How Did Your Folks Look Before They Were Parents?
MICHELE NORRIS, host:
I'm Michele Norris.
MELISSA BLOCK, host:
I'm Melissa Block. And this is ALL THINGS CONSIDERED from NPR News.
NORRIS: Before fanny packs and wet sets and high-waisted mom jeans, before pen protectors and sensible shoes, your parents and even your grandparents were once free-wheeling, fashion forward and dare we say, super awesome. This is the description for a new Web site out there in the blogosphere. It's called MyParentsWereAwesome.com, and it celebrates the lives of our moms and dads before we were born.
It's a photo blog that anyone can contribute to and it's filled with old pictures of parents basking in their youth and all seeming to be very, very happy. Eliot Glazer created that site - he blogs for a living - and writes mostly about Internet culture, and he joins us now from our New York bureau. Welcome to the program, Eliot.
Mr. ELIOT GLAZER (Creator, MyParentsWereAwesome.com): Hi, thanks for having me.
NORRIS: Where did you get this idea?
Mr. GLAZER: Well, I blog for a living at Urlesque.com, and we write about Web humor and funny videos and such. I basically spend all my time, you know, entrenched in the blogosphere, which is essentially filled with vitriol and snark and cynicism, which serves its place, but I thought it would be nice to have a destination on the Internet that was very warm and fuzzy.
So, between that and the simple idea of appreciating photos of my parents and grandparents looking really cool, I kind of put two and two together and came up with this site.
NORRIS: What is your favorite photo?
Mr. GLAZER: Actually, my favorite photo is of a woman, I believe her name is Diane, and she's in a bridal dress and the veil is pulled back and she's just drinking a glass of wine. And she just looks so, not miserable, but it's such a funny paradox to look at this beautiful bride with a veil pulled back just chugging down the wine like, you know, it's her last day of freedom.
NORRIS: Well, you know, we know that weddings are often very stressful days.
Mr. GLAZER: Oh, absolutely.
NORRIS: You know, in terms of looking at photos that are interesting and perhaps even a little bit funny and stretch our idea of fashion sensibilities, the '70s were the gift that just keeps giving.
Mr. GLAZER: Yeah, absolutely. There's so many pictures of, you know, the hippies, the hippy generation just spread out among friends, bellbottoms, flowers in their hair, everything that I know essentially from stories from my parents and books and movies. It existed and it's so cool to see it. You know, the fashion was so different back then and it really comes through in these photos.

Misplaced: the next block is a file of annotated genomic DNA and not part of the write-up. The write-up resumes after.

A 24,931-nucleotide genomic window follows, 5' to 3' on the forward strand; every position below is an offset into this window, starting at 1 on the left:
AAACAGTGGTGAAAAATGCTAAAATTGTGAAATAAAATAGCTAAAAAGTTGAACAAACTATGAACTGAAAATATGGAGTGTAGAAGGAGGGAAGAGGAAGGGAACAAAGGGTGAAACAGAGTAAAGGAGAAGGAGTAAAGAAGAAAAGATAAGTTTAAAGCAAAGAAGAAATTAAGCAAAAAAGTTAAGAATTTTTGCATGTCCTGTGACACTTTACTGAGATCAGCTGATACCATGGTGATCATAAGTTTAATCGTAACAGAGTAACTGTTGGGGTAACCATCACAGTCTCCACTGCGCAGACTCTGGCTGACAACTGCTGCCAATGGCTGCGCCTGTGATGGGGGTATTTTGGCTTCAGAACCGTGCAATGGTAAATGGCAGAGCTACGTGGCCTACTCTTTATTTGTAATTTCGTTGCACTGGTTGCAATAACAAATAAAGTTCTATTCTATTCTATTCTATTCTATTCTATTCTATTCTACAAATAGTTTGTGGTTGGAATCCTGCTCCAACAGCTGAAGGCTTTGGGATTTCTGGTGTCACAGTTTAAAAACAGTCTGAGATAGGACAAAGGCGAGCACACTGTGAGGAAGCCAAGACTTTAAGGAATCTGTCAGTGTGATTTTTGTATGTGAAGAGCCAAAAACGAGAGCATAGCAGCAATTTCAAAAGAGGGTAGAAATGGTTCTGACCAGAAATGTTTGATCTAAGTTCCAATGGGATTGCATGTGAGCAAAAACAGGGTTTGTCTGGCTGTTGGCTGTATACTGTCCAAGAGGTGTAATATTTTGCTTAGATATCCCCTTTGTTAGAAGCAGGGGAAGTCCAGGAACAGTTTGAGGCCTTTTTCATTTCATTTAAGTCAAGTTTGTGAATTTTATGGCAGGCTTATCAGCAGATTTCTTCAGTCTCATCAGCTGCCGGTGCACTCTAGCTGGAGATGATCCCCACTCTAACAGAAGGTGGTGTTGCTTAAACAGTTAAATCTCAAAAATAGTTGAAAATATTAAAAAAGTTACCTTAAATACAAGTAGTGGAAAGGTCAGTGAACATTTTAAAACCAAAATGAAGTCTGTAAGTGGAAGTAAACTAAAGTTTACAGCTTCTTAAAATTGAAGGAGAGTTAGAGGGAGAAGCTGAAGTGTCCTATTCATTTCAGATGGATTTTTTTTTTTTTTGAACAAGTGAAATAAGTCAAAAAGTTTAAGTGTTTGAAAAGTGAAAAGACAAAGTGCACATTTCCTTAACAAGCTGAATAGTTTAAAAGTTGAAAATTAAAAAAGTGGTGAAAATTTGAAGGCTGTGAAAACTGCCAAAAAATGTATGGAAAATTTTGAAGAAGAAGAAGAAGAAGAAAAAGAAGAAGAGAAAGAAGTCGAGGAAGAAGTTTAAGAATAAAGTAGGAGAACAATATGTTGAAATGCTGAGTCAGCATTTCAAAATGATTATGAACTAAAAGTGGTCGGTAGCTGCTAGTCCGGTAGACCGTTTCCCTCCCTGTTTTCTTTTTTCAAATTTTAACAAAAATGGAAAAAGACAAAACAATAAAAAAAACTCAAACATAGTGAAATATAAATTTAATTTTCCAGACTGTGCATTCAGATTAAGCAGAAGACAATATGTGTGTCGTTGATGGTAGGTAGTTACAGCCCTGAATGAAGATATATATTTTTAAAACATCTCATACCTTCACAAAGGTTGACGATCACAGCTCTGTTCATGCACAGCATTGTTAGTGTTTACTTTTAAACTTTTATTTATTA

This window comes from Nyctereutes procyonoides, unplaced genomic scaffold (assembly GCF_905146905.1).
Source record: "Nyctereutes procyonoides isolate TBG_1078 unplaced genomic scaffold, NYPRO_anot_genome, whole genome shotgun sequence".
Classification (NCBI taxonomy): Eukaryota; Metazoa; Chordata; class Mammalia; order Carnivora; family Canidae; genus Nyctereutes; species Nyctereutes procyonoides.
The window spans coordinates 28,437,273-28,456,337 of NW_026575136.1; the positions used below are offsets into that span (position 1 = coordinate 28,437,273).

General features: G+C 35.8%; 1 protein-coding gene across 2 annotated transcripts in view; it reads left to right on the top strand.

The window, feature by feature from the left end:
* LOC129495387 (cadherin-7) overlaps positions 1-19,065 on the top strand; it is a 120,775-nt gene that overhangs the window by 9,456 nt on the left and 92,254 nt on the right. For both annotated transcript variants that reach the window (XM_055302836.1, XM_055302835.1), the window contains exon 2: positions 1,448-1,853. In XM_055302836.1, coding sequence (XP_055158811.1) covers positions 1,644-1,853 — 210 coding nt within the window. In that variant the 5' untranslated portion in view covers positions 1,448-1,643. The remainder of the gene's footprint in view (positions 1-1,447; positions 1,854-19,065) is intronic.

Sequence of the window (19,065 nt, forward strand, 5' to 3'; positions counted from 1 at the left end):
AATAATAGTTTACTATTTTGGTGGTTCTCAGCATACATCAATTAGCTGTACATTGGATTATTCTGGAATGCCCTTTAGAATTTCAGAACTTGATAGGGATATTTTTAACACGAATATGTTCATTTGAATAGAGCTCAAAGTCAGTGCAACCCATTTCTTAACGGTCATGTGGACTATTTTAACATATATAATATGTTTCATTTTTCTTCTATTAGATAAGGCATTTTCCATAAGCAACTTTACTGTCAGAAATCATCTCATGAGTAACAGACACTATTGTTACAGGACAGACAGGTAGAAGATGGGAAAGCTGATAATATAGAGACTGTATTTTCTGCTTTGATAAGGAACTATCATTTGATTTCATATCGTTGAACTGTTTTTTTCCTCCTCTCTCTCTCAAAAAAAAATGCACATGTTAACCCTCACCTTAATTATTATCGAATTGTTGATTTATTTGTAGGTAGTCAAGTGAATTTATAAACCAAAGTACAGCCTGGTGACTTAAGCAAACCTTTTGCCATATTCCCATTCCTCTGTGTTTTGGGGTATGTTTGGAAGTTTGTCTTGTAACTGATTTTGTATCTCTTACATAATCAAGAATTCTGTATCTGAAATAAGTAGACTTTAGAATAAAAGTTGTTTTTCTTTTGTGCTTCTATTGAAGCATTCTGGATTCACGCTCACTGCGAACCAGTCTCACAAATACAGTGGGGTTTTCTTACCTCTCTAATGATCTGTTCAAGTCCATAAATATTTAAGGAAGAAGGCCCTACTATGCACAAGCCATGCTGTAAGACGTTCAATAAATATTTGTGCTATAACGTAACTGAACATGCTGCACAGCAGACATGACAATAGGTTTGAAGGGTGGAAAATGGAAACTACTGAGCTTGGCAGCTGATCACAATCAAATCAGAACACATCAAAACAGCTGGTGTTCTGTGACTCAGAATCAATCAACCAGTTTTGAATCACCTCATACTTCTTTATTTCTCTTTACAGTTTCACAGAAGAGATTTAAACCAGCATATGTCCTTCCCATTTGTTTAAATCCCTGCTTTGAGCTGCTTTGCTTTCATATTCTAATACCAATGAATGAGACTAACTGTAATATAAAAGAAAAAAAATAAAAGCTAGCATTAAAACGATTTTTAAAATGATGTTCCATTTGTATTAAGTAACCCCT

NORRIS: And you can imagine someone just stumbling upon a photo of dad with long hair and a headband and bellbottoms and chukka boots standing next to a mule and thinking, gosh, he looked like that?
Mr. GLAZER: I know. I think that's truly an experience that everyone shares, but never necessarily talks about outside of their family. People just want to share it because it's such a personal experience for everyone who submits a picture.
NORRIS: You know, the title of the blog again is My Parents Were Awesome, which is, it's kind of sad, in some ways, because it suggests that you stop being awesome at some point.
Mr. GLAZER: Yeah. I mean, it would be easy to say that, but basically every other email, I swear, every other email is titled My Parents Were and Still Are Awesome, which really speaks to the power of how people are so proud of their parents and grandparents and they carry so much pride in it, in these people.
So, no, parents definitely don't lose their air of awesomeness. It's just easy to forget that they had things in their lives before us. You know, there was stuff happening.
NORRIS: Eliot, thanks so much for talking to us.
Mr. GLAZER: Oh, thanks for having me. I appreciate it.
NORRIS: Eliot Glazer is the founder of the Web site MyParentsWereAwesome.com. You can find more of his favorite parental photos on our photo blog The Picture Show at NPR.org.
NPR transcripts are created on a rush deadline by a contractor for NPR, and accuracy and availability may vary. This text may not be in its final form and may be updated or revised in the future. Please be aware that the authoritative record of NPR's programming is the audio.